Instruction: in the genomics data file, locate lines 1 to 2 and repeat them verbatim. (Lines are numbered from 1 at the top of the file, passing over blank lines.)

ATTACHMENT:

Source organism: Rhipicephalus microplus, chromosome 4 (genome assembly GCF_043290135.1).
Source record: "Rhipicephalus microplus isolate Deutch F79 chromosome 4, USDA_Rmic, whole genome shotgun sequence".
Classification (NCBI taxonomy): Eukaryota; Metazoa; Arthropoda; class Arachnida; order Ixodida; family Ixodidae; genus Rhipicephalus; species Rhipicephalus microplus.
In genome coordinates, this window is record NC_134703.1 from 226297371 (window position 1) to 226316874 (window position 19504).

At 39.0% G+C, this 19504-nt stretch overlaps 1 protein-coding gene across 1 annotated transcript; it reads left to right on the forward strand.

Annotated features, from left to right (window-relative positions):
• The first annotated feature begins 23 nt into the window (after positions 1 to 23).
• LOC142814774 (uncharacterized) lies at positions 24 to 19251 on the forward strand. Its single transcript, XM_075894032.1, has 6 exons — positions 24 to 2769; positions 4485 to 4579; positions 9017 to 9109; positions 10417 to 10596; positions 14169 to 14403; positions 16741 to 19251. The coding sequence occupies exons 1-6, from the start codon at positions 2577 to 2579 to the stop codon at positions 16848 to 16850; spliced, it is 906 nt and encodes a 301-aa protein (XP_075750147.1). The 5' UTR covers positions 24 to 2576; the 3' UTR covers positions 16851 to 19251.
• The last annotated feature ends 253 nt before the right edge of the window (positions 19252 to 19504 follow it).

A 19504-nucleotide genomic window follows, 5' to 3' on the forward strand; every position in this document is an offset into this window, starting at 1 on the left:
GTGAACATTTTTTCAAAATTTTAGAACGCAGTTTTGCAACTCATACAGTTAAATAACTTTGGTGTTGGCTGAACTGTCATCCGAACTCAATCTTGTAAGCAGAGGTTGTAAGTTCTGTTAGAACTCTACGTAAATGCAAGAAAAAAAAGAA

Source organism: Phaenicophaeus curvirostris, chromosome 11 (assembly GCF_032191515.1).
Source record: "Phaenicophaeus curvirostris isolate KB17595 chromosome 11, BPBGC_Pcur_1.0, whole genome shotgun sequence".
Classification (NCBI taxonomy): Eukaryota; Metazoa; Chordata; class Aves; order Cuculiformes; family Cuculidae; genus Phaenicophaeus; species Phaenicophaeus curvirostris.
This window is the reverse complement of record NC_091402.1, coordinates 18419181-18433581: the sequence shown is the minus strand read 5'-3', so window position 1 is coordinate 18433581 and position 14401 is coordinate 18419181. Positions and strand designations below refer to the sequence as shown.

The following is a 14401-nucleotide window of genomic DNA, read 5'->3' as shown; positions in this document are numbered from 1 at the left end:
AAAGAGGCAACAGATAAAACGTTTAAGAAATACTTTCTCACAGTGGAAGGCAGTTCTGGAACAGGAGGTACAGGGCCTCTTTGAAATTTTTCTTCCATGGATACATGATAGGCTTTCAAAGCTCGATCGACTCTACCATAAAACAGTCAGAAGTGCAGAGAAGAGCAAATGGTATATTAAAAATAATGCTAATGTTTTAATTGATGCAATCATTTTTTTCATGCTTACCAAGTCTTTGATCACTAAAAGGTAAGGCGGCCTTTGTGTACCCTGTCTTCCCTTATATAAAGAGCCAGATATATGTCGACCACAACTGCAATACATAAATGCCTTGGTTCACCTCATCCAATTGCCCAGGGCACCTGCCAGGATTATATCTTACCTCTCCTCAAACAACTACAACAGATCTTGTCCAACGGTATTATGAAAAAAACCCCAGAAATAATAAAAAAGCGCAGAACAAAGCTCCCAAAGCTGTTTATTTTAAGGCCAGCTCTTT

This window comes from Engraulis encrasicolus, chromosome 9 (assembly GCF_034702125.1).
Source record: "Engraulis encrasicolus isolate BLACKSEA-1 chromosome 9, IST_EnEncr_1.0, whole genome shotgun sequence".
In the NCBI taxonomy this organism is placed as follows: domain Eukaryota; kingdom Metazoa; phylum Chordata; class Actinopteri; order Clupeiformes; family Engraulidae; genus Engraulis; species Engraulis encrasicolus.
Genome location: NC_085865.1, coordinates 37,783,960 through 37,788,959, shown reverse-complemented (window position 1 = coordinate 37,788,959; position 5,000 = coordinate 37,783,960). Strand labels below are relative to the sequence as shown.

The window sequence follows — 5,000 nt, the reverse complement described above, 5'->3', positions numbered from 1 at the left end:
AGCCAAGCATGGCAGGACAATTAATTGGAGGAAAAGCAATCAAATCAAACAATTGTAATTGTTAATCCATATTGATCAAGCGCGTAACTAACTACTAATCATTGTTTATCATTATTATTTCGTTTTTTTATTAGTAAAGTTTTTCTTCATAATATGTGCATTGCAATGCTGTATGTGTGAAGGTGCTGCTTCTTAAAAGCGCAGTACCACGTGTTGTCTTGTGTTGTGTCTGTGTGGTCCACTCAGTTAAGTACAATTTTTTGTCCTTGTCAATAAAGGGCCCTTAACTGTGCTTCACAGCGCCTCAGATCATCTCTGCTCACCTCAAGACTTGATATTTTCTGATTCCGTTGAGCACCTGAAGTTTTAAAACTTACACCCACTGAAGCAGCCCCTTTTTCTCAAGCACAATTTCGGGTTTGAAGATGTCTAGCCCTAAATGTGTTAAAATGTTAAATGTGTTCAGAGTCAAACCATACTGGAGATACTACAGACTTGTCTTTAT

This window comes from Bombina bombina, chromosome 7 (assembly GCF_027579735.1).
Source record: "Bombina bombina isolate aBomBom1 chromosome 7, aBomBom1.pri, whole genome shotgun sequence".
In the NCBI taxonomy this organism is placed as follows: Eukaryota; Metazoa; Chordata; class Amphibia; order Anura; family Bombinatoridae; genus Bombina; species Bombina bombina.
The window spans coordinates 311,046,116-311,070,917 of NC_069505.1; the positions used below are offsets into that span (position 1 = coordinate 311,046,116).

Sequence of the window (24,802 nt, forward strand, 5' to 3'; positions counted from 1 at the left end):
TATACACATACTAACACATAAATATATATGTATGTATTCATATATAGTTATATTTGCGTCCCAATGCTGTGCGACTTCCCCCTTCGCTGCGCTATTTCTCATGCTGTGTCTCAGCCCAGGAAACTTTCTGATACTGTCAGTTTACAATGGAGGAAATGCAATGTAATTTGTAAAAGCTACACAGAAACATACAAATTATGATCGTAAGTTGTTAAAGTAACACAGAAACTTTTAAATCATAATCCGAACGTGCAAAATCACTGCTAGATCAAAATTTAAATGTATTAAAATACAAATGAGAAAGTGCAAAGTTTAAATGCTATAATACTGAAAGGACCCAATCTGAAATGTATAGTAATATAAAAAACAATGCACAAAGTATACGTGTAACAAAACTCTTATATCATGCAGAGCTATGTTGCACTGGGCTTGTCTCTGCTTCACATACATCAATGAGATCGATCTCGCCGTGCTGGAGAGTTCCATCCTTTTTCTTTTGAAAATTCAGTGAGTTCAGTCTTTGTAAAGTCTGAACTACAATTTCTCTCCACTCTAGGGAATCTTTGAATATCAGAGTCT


Source organism: Rhipicephalus microplus, chromosome 4 (genome assembly GCF_043290135.1).
Source record: "Rhipicephalus microplus isolate Deutch F79 chromosome 4, USDA_Rmic, whole genome shotgun sequence".